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    How to stay Inspired by your photography

    The post How to Stay Inspired with your Photography first appeared at Digital Photography School. It was written by Nisha Ramroop.

    How do you keep creating when you feel uninspired? This is one of those questions that harasses photographers at all levels at some point in their lives. Here are some proven tips that have prevented some from giving up.

    1. Start a project

    At a certain point in your shooting time, a photography project is highly recommended. When you are stuck in a creative routine, it helps you to set a clear and defined focus or theme. Projects require a commitment from you and are a great way to push yourself.

    Depending on the size of your project, you can set a timeline or dispense with it. Some timelines are built into a project, for example: a 365 project with a common theme or a portrait competition of 52 weeks. Other projects can last a lifetime, such as creating long-term beaches in different countries or a specific location for a number of years.

    The best part is that your project can be as small or large as you want – from strange and distant places to the comfort of your back garden. There are endless possibilities.

    Don't forget to challenge yourself often during the course of your project. If you notice that your project is becoming routine or everyday, this is an indication that your progress / learning has stopped or is slowing down. If this happens, you can very well end up in your previous uninspired state. Let your project challenge you while you keep it fun and celebrate your skills and knowledge progress.

    2. Do something outside of your comfort zone / genre

    One of the greatest things about photography is that there are so many genres, with different skills to discover. Landscape photographers and studio portrait photographers have distinctive skills. Street photography versus macro photography, each with its unique challenges.

    If you like moments in time, walking through an area outside your norm can help you see things again. Even within the same genre, every photo experience can be diverse. In landscape photography, for example, you have subcategories such as long exposure, astrophotography, night landscapes and seascapes to name just a few.

    If you've hit a creative wall in your genre, try to learn something new. Creating new work involves shooting outside of your comfort zone or even editing differently.

    As a creative, you can even try another artistic avenue other photography! It may not sound related, but doing something else like painting or drawing can give you a whole new appreciation for light (or maybe it will only remind you why you shoot and not draw or paint).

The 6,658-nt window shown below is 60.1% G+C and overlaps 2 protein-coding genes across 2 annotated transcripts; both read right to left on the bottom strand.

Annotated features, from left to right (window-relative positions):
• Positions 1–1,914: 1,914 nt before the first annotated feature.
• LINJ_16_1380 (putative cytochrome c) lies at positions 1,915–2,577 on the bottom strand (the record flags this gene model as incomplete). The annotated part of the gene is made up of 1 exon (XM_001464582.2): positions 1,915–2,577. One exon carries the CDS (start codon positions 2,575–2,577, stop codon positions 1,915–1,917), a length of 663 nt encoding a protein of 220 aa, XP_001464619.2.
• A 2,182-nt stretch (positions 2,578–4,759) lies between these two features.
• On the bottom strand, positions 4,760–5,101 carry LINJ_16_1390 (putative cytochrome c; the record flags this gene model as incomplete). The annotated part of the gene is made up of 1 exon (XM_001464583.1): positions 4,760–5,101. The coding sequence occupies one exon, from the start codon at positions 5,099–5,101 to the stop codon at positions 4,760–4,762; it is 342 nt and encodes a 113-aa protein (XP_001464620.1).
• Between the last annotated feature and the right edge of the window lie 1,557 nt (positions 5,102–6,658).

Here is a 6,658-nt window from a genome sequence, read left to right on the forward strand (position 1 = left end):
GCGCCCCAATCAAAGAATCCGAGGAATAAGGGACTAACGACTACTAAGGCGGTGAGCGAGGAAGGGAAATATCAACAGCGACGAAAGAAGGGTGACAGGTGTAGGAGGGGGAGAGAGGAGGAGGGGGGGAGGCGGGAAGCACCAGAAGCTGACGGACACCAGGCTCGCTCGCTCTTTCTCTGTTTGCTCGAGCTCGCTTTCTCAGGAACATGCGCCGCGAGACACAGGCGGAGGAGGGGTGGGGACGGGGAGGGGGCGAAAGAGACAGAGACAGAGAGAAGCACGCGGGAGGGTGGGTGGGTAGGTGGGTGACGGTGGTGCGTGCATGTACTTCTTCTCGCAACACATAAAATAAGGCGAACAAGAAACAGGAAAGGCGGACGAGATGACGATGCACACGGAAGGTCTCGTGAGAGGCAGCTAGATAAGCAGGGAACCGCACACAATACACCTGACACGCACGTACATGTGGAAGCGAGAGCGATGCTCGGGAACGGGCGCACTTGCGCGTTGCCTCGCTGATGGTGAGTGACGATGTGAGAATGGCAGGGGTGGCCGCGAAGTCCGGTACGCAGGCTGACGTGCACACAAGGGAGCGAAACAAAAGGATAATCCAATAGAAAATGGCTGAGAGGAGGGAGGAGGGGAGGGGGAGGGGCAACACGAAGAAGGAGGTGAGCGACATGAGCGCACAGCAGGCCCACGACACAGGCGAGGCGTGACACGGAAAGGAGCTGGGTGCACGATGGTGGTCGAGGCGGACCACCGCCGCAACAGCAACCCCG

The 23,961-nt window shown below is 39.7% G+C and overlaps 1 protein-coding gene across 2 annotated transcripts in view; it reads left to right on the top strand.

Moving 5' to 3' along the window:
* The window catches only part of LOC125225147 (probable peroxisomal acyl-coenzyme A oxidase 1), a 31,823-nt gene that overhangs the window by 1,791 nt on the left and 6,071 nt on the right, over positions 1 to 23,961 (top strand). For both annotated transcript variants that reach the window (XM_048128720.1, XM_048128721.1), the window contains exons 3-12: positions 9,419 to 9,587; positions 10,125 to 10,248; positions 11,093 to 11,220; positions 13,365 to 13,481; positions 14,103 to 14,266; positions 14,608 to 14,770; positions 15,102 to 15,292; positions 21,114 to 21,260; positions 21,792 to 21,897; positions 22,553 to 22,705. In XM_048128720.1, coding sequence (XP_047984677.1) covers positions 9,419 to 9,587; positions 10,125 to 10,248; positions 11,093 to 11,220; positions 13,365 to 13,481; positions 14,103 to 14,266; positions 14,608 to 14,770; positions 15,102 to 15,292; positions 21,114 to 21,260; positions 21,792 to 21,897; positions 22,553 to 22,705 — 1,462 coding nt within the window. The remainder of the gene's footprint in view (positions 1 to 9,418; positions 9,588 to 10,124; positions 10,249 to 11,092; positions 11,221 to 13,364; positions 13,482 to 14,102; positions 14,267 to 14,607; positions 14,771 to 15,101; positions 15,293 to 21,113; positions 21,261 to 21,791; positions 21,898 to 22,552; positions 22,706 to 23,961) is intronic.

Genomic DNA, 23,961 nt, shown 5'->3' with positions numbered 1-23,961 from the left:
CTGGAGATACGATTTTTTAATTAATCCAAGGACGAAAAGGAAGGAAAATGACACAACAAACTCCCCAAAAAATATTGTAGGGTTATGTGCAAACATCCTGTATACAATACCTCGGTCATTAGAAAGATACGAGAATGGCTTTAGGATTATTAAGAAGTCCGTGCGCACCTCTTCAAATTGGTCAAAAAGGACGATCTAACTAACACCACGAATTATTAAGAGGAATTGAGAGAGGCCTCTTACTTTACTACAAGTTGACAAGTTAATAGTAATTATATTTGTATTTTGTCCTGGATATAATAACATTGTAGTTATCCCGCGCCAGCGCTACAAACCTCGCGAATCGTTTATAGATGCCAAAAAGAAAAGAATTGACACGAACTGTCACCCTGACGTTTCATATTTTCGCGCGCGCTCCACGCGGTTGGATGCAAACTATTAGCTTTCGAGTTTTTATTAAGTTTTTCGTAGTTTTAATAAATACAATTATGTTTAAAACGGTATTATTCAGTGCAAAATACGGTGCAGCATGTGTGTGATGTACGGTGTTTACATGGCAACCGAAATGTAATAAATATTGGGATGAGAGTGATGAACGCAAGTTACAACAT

3. Consume less, do more

    Inspiration is everywhere. Looking at other people's work (exhibitions) or online (photography websites, social media) is a great way to discover yourself. Ask questions such as "how can I do a version of it?" Or "what is needed to recreate that lighting?" Save everything that inspires you for a purpose. Images that make you enthusiastic about making or planning a future photo shoot. However, browsing through other people's work can be a double-sided sword.

    On the positive side, you can use it to measure how far you have come or what there is still to do to learn. It can inspire you to try something new and challenge your skill level. The recommendation is to do this in spurts and not too often for too long, because you can start comparing yourself to the point of becoming discouraged. Consume enough to be inspired, go to the planning phase and execute. Doing / creating more is what will bring you mentally to a better place.

    As soon as inspiration starts to overwhelm you, take a step back. Consult the images you want to learn from and actually try. In this case, failure is an option because it shows you that you must read, examine and retry until you get the final output you want.

    Important note: do not introduce yourself to failures while you can learn from your efforts. Too often, recreating the entire image tries to be meaningless. A better approach may be to determine how the image inspires you (exposure, subject, processing). Choose one or two elements that you want to experiment with and make it your own.

    4. Get constructive feedback

    Posting your images on social media may seem like the best place to get feedback, but it isn't. Although it's a great way to share your image (and boost your ego), this is not the place where you learn what you can do to improve. If you feel uninspired, constructive / positive feedback will do you good. Keep in mind that in order to improve, you must also be prepared to deal with criticism.

    On most photography forums that are known for their good feedback, you will find that the other members here know how to provide feedback in a non-offensive, positive way, because they also seek feedback for themselves. Moreover, you can also streamline what you ask for. Is it the lighting? The composition? Lighting techniques? With these questions, your viewers help the area with which you face the challenge.


    If you find yourself on a plateau with your creative work, there is no right time to try and get out. Make the effort to get out of that uninspired space by doing something else. Challenge yourself outside of your comfort zone or start a project.

    Looking at your colleague's work can certainly be inspiring, but more than that, do something today and get feedback on it. These are great ways to get through the mental blockages.

    Share with us something that worked for you during your photography trip in the comments below.

    The post How to Stay Inspired with your Photography first appeared at Digital Photography School. It was written by Nisha Ramroop.

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